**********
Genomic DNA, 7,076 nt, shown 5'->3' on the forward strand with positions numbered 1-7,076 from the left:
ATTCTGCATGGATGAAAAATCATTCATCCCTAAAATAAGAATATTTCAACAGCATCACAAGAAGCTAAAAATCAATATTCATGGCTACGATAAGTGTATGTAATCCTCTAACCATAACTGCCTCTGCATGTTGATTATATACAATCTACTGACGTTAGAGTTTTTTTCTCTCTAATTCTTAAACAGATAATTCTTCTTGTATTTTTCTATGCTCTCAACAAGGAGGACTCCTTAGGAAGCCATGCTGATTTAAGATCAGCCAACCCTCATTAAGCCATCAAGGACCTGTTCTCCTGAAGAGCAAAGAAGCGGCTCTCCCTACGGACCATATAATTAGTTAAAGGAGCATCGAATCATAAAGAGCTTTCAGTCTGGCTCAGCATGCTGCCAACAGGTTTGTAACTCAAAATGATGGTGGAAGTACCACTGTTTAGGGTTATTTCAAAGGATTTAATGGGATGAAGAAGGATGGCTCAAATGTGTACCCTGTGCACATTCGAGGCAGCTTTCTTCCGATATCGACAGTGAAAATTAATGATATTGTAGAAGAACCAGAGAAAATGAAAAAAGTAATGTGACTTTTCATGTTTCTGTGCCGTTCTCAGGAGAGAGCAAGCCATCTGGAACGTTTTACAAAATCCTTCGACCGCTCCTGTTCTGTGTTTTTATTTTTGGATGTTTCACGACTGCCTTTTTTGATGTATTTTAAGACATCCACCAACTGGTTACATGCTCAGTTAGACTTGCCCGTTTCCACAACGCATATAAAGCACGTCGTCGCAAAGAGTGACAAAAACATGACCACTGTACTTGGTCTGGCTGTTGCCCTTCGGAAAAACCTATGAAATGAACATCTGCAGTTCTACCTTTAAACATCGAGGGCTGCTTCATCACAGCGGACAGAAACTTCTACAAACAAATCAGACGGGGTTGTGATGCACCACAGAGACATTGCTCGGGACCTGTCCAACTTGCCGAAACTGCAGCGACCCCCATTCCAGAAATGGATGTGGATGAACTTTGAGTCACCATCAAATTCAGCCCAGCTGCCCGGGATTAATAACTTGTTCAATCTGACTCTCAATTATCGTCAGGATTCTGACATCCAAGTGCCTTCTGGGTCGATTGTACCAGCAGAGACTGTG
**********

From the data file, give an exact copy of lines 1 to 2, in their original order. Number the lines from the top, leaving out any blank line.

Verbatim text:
Genomic DNA, 7,076 nt, shown 5'->3' on the forward strand with positions numbered 1-7,076 from the left:
ATTCTGCATGGATGAAAAATCATTCATCCCTAAAATAAGAATATTTCAACAGCATCACAAGAAGCTAAAAATCAATATTCATGGCTACGATAAGTGTATGTAATCCTCTAACCATAACTGCCTCTGCATGTTGATTATATACAATCTACTGACGTTAGAGTTTTTTTCTCTCTAATTCTTAAACAGATAATTCTTCTTGTATTTTTCTATGCTCTCAACAAGGAGGACTCCTTAGGAAGCCATGCTGATTTAAGATCAGCCAACCCTCATTAAGCCATCAAGGACCTGTTCTCCTGAAGAGCAAAGAAGCGGCTCTCCCTACGGACCATATAATTAGTTAAAGGAGCATCGAATCATAAAGAGCTTTCAGTCTGGCTCAGCATGCTGCCAACAGGTTTGTAACTCAAAATGATGGTGGAAGTACCACTGTTTAGGGTTATTTCAAAGGATTTAATGGGATGAAGAAGGATGGCTCAAATGTGTACCCTGTGCACATTCGAGGCAGCTTTCTTCCGATATCGACAGTGAAAATTAATGATATTGTAGAAGAACCAGAGAAAATGAAAAAAGTAATGTGACTTTTCATGTTTCTGTGCCGTTCTCAGGAGAGAGCAAGCCATCTGGAACGTTTTACAAAATCCTTCGACCGCTCCTGTTCTGTGTTTTTATTTTTGGATGTTTCACGACTGCCTTTTTTGATGTATTTTAAGACATCCACCAACTGGTTACATGCTCAGTTAGACTTGCCCGTTTCCACAACGCATATAAAGCACGTCGTCGCAAAGAGTGACAAAAACATGACCACTGTACTTGGTCTGGCTGTTGCCCTTCGGAAAAACCTATGAAATGAACATCTGCAGTTCTACCTTTAAACATCGAGGGCTGCTTCATCACAGCGGACAGAAACTTCTACAAACAAATCAGACGGGGTTGTGATGCACCACAGAGACATTGCTCGGGACCTGTCCAACTTGCCGAAACTGCAGCGACCCCCATTCCAGAAATGGATGTGGATGAACTTTGAGTCACCATCAAATTCAGCCCAGCTGCCCGGGATTAATAACTTGTTCAATCTGACTCTCAATTATCGTCAGGATTCTGACATCCAAGTGCCTTCTGGGTCGATTGTACCAGCAGAGACTGTG